One of our biggest fears in humanity is change that is out of our control, and Danny Boyle’s 28 Days Later deals with that on a massive scale for lead Jim (Cillian Murphy) as he wakes from a coma in a deserted St Thomas’ Hospital, London. As he leaves the hospital, he finds the streets of London empty – something so sinister, something portraying a disaster of epic proportions. It really is very unsettling. You’re put slap bang in Jim’s shoes as you know how you would feel in his situation.
And this is where it starts. We lost George A. Romero this year – the father of the zombie movie – and boy will he be missed. This is the seminal opening of the highly influential, game-changing and much copied Night of the Living Dead and it never stops being scary – siblings Barbra (Judith O’Dea) and Johnny (Russell Streiner) are on their annual visit to their father’s grave. A strange man appears. There were zombie films before but this is where the modern zombie flick truly begins.
This one hurts. Thank you George. Thank you
You won’t have been on any zombie journey like Train to Busan; this South Korean horror film is fast-paced, with excellent character development, real emotion and some of the most friggin’ terrifying, super speedy zombies ever. This isn’t a slow ride.
Seok-woo (Gong Yoo) is a divorced fund manager who agrees to take his young daughter Soo-an (an INCREDIBLE Kim Su-an) to see her mother in Busan as her birthday wish. They board the KTX (Korea Train Express) from Seoul, just as reports of mass rioting and people getting a little bit bitey break. Soo-an even witnesses a platform guard being jumped on and tackled to the floor as the train departs. And there’s an unwanted guest onboard too.
The tension builds nicely, with plot development of the heroes to cheer on – those you want to survive – and probably the most evil, vile character you’ll be wishing to become zombie fodder. The zombie outbreak on the train is immense as passenger after passenger are attacked, and there’s some standout scenes where you’ll be kicking yourself for not seeing this movie on the big screen – the train crash/survivors running towards the new train to board and the zombies chasing after them, is one such brilliant moment.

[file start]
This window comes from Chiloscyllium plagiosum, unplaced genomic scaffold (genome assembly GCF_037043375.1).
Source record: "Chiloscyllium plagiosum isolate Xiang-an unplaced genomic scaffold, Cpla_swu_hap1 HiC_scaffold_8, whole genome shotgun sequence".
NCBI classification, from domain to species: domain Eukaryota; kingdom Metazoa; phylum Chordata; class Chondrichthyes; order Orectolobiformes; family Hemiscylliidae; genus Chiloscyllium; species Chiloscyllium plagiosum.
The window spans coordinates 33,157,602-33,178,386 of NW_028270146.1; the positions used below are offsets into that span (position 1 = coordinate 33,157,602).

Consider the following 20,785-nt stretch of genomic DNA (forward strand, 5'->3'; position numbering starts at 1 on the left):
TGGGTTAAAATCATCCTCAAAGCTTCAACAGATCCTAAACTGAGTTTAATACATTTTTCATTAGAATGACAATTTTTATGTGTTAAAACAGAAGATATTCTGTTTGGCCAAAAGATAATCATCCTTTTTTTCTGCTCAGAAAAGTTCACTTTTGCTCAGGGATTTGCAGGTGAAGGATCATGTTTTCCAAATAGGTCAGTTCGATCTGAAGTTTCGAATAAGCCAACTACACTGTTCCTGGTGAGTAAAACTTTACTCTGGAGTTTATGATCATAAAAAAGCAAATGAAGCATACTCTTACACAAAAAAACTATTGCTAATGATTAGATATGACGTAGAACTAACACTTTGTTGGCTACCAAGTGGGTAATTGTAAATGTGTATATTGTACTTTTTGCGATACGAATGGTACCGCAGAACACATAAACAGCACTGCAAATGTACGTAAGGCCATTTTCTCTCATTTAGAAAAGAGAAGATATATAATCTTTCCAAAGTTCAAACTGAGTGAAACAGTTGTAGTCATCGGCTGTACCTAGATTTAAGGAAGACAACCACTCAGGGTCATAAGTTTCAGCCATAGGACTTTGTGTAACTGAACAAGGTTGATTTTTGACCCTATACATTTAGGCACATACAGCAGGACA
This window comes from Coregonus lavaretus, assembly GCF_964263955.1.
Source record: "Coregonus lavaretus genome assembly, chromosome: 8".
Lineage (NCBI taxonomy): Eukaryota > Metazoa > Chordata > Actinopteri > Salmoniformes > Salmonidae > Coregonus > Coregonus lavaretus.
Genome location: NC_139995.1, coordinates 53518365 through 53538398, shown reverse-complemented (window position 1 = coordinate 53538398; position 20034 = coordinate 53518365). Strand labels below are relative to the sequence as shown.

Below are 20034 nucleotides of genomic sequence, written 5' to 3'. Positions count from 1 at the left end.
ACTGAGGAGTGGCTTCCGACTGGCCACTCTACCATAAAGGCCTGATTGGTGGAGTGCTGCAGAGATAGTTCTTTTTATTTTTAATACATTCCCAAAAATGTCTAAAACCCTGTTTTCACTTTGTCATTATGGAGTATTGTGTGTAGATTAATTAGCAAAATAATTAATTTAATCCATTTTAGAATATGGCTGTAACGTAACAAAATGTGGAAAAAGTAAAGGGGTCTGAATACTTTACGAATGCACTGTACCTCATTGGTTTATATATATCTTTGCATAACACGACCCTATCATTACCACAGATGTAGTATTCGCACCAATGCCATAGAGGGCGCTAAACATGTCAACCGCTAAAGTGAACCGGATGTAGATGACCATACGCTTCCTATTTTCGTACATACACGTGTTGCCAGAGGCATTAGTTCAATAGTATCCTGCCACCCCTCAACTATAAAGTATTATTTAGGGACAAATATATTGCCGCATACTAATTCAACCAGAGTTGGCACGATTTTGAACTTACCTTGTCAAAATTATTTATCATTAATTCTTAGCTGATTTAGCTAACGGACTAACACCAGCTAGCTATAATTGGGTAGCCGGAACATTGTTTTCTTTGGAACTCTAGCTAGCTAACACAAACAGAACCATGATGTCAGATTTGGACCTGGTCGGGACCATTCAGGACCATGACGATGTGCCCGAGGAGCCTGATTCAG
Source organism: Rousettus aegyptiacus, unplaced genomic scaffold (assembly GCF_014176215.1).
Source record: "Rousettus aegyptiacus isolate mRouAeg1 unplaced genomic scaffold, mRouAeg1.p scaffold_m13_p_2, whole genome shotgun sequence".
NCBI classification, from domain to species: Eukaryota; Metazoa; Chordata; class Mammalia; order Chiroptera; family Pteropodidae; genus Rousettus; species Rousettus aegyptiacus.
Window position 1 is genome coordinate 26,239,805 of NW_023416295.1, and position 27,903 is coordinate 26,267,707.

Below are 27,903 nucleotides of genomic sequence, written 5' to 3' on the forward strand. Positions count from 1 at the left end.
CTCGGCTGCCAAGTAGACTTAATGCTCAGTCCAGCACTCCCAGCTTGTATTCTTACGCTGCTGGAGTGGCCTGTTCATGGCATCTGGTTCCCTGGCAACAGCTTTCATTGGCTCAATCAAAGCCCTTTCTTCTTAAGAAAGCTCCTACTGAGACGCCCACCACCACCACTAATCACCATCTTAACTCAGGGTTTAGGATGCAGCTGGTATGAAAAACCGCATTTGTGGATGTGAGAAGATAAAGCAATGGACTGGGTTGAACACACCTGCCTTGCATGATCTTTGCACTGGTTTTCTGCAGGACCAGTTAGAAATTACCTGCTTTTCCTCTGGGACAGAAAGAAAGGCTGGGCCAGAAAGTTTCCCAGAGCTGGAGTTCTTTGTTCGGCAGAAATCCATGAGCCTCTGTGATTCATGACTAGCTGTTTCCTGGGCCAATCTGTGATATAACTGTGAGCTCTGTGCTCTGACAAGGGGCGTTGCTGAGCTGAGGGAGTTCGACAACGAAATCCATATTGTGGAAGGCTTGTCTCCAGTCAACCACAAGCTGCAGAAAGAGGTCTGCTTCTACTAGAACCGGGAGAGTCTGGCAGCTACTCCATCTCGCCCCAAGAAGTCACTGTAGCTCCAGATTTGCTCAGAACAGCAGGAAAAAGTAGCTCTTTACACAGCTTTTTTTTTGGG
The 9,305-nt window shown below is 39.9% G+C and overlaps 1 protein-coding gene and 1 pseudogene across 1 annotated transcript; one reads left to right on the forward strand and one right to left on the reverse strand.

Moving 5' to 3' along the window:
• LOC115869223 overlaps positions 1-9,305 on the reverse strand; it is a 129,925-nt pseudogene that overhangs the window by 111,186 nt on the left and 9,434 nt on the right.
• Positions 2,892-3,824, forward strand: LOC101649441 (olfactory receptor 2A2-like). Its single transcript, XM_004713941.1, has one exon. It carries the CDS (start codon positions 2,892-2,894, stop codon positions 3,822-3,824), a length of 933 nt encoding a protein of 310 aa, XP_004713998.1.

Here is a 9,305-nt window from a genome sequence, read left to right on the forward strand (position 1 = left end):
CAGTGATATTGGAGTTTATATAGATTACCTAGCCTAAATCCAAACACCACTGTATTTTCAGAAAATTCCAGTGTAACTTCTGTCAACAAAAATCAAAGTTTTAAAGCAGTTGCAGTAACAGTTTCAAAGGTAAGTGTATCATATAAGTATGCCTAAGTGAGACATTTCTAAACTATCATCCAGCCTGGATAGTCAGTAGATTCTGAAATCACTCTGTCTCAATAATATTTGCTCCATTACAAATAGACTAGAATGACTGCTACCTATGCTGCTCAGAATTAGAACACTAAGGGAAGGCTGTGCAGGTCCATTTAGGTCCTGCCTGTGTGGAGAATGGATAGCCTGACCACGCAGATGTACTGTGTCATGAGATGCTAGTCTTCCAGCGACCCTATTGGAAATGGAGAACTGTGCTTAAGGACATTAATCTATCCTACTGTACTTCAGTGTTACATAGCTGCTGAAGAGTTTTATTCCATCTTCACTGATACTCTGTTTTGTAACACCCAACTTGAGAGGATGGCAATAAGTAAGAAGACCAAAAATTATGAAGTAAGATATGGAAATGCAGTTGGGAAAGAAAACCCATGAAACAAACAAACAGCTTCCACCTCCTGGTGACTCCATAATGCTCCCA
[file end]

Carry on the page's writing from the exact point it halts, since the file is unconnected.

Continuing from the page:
At the heart of the film is Seok-woo and Soo-an’s relationship – he is corporate, too busy trying to make money but for the benefit of his daughter, and Soo-an is vulnerable but kindhearted and looks out for others on the train. You’ll also be cheering on pregnant Seong-kyeong (Jung Yu-mi) and her hero husband Sang-hwa (Ma Dong-seok); Sang-hwa fights the zombies with his own hands, and he’s a complete badassssss.
Throughout the action, the mild gore and the scares, we then come to a very emotional ending. We never thought we’d cry at a zombie film. Little did we know.
WATCH IT NOW. IT’S THATTTTTT GOOD.
GORE RATING: 2/5 pretty mild
Watch it for: It’s world-class and one of the finest in its genre
Watch out for: When the train attendant goes to comfort the ill young woman. OH-OH
Robert Rodriguez’s movie – essentially an exploitation zombie flick – forms part of the double feature of Grindhouse, with Quentin Tarantino’s Death Proof. It’s all jolly good, gory fun with a starry cast and lots of melting bodies. Rose McGowan’s kick-ass protagonist Cherry Darling is a strong lead, as some nasty chemicals are released into a hicksville town. The locals start to transform into bloodthirsty ‘sickos’ and the survivors…well, try to survive.
A typical Rodriguez film, it’s over the top and features some really graphic – but graphic novel-like – violence. It doesn’t take itself too seriously at all and there’s some great fun to be had here. Cherry’s gun leg also needs to be seen.
MOST TERRIFYING THING ABOUT PLANET TERROR: Josh Brolin is really horrid in this
GORE RATING: 5/5
TOTAL HALLOWEEN VIEWING RATING: 10/10
Watch it for: It’s OTT, and it knows so
Watch out for: Quentin Tarantino melting